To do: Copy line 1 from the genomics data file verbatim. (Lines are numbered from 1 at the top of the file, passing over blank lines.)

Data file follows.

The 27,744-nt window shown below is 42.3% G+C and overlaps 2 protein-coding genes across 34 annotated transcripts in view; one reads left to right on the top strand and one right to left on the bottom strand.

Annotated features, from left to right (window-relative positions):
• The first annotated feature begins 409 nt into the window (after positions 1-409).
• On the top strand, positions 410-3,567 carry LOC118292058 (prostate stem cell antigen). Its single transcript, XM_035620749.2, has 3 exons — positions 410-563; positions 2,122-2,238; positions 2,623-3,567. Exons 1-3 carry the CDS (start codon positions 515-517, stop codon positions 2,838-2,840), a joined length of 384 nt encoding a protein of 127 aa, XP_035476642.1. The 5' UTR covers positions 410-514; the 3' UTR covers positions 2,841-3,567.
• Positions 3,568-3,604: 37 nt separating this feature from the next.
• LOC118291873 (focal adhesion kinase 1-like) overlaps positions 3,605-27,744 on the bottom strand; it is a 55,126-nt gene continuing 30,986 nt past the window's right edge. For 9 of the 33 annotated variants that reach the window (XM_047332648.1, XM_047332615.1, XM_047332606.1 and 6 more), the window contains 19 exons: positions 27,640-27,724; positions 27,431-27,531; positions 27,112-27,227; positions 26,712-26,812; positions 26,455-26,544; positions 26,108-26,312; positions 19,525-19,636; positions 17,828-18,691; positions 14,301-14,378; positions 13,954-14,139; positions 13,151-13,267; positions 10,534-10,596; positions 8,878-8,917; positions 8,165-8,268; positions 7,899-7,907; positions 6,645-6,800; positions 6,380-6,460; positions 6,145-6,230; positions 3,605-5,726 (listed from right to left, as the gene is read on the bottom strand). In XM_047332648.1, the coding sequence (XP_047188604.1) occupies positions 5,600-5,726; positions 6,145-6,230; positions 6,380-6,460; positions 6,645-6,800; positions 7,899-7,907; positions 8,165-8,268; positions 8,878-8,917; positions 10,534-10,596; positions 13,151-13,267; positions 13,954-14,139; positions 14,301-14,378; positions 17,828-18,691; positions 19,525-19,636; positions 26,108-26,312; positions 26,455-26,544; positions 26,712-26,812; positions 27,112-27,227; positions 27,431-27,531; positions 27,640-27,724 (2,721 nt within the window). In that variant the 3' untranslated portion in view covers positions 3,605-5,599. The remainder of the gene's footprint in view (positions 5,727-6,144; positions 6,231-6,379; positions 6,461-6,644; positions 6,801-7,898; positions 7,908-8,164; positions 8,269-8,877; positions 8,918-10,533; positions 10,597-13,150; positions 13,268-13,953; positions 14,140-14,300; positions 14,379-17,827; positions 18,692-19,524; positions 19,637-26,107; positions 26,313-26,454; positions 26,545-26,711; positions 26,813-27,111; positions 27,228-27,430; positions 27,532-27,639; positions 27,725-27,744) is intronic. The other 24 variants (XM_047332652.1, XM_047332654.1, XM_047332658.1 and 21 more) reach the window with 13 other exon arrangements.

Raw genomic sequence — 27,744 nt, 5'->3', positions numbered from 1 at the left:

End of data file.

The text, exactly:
The 27,744-nt window shown below is 42.3% G+C and overlaps 2 protein-coding genes across 34 annotated transcripts in view; one reads left to right on the top strand and one right to left on the bottom strand.